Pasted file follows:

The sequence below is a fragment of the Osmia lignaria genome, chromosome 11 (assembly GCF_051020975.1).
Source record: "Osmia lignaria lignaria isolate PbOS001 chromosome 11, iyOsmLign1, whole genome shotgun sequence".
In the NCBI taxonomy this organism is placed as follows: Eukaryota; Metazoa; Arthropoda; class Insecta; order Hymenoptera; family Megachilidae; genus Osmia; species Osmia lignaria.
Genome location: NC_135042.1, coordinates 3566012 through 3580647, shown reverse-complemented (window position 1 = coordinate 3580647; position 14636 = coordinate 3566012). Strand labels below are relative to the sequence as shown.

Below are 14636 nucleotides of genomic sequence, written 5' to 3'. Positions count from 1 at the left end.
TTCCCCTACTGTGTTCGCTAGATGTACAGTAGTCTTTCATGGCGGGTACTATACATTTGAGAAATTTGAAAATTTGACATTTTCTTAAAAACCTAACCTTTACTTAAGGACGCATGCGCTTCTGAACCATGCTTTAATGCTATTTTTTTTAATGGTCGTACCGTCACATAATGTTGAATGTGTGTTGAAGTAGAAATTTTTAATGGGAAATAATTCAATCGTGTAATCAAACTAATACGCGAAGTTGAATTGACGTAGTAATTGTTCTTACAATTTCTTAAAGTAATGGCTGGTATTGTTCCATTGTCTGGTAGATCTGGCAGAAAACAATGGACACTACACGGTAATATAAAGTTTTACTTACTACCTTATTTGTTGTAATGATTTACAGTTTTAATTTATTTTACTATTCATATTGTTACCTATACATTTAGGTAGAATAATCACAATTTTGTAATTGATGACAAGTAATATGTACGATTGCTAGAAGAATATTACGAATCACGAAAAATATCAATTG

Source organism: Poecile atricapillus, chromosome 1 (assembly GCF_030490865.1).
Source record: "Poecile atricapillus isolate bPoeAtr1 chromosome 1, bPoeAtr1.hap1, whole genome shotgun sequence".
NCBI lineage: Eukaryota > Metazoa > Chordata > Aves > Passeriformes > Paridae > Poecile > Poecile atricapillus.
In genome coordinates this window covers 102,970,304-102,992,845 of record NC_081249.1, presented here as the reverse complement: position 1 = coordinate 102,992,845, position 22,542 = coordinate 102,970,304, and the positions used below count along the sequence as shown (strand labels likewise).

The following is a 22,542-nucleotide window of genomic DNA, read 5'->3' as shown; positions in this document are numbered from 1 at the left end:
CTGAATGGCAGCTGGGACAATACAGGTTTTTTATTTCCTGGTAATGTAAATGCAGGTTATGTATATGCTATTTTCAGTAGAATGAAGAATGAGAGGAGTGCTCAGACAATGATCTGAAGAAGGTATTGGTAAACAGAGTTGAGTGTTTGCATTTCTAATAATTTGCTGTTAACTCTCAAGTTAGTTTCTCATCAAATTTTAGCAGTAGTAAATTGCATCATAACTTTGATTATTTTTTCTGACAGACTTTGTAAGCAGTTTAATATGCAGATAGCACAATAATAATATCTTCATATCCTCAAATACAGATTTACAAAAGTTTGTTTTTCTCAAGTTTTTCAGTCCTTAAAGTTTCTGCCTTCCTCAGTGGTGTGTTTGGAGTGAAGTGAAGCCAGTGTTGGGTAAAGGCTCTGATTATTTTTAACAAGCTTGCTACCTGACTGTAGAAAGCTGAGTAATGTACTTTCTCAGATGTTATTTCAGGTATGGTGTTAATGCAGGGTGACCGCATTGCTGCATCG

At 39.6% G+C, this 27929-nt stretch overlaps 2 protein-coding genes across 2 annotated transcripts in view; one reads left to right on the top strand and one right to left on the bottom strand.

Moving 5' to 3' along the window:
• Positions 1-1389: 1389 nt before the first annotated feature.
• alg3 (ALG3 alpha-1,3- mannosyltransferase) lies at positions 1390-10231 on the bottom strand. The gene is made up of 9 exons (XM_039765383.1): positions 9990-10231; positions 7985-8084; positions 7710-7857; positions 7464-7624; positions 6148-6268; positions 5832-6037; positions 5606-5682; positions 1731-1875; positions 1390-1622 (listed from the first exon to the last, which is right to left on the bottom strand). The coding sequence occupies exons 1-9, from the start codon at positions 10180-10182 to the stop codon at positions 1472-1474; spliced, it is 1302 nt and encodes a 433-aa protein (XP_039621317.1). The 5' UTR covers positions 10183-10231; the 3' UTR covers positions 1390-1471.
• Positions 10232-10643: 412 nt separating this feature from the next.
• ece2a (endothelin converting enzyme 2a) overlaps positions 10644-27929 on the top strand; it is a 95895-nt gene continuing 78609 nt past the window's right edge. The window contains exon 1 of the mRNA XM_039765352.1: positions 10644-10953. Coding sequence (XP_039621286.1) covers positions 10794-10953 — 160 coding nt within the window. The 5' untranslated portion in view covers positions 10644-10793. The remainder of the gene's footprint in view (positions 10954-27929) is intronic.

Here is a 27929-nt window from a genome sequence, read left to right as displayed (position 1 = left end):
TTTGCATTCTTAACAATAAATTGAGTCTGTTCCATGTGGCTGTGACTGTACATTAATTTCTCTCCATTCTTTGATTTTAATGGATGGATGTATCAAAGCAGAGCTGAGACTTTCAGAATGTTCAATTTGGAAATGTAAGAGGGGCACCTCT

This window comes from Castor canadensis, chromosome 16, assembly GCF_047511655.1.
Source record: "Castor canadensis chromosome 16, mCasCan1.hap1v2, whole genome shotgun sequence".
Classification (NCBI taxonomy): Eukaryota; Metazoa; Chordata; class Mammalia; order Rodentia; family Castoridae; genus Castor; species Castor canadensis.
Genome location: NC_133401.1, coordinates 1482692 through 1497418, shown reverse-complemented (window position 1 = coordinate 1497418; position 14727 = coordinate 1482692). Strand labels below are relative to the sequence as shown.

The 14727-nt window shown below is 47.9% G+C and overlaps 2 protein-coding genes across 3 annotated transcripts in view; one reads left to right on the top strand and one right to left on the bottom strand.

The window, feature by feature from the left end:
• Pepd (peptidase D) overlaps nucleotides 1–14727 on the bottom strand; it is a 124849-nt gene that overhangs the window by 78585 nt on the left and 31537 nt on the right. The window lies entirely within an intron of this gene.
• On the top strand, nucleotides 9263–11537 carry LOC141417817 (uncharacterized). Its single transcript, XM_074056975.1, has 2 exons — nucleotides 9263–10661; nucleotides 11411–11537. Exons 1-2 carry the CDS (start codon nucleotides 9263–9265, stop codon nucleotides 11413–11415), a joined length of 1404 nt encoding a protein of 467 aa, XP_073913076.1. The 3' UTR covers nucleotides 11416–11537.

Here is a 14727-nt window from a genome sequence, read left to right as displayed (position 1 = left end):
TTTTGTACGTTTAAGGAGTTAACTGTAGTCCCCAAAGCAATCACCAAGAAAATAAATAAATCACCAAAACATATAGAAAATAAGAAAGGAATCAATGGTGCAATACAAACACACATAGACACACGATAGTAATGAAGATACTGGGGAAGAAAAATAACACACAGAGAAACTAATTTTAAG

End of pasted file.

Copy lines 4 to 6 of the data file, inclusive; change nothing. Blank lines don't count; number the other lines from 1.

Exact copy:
Genome location: NC_135042.1, coordinates 3566012 through 3580647, shown reverse-complemented (window position 1 = coordinate 3580647; position 14636 = coordinate 3566012). Strand labels below are relative to the sequence as shown.

Below are 14636 nucleotides of genomic sequence, written 5' to 3'. Positions count from 1 at the left end.
TTCCCCTACTGTGTTCGCTAGATGTACAGTAGTCTTTCATGGCGGGTACTATACATTTGAGAAATTTGAAAATTTGACATTTTCTTAAAAACCTAACCTTTACTTAAGGACGCATGCGCTTCTGAACCATGCTTTAATGCTATTTTTTTTAATGGTCGTACCGTCACATAATGTTGAATGTGTGTTGAAGTAGAAATTTTTAATGGGAAATAATTCAATCGTGTAATCAAACTAATACGCGAAGTTGAATTGACGTAGTAATTGTTCTTACAATTTCTTAAAGTAATGGCTGGTATTGTTCCATTGTCTGGTAGATCTGGCAGAAAACAATGGACACTACACGGTAATATAAAGTTTTACTTACTACCTTATTTGTTGTAATGATTTACAGTTTTAATTTATTTTACTATTCATATTGTTACCTATACATTTAGGTAGAATAATCACAATTTTGTAATTGATGACAAGTAATATGTACGATTGCTAGAAGAATATTACGAATCACGAAAAATATCAATTG